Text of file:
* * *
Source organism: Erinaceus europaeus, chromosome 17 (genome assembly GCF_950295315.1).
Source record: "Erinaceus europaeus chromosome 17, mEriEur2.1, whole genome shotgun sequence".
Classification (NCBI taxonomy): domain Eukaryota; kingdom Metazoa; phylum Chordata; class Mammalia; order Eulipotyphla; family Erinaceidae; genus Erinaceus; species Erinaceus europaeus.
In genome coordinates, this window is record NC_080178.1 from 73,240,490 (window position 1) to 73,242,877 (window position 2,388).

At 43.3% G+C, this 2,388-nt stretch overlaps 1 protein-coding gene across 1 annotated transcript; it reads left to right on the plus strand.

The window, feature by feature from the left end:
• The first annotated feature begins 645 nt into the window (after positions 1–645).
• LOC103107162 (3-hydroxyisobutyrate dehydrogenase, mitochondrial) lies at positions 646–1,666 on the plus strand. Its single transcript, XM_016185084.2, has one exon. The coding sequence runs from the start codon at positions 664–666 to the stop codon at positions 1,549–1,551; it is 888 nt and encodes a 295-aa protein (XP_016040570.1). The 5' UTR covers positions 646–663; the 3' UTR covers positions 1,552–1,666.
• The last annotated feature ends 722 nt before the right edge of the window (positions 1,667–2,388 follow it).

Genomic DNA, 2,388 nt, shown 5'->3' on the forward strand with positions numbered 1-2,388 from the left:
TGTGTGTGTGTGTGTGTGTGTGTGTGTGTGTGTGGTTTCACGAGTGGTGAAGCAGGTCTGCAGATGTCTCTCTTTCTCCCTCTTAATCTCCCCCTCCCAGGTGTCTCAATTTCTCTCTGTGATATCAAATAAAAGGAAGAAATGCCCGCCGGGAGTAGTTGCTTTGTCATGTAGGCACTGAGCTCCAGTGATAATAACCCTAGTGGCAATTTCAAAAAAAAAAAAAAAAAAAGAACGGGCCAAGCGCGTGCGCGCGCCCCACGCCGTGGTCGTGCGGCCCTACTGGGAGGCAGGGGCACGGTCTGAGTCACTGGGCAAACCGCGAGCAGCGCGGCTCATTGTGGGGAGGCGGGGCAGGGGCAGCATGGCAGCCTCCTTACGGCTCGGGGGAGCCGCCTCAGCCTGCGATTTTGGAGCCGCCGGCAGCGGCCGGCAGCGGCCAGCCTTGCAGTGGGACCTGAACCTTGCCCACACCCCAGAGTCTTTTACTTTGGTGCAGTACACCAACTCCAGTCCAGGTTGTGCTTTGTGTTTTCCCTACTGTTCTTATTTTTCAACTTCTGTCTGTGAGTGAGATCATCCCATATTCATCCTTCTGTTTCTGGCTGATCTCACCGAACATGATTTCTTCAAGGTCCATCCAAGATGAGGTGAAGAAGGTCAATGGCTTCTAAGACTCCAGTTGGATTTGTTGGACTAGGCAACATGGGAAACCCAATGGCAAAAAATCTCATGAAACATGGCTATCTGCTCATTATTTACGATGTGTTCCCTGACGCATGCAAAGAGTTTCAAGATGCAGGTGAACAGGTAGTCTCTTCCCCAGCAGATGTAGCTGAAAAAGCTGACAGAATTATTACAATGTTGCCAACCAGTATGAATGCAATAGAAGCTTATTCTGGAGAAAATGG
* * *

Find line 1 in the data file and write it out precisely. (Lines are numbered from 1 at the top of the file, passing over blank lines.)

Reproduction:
Source organism: Erinaceus europaeus, chromosome 17 (genome assembly GCF_950295315.1).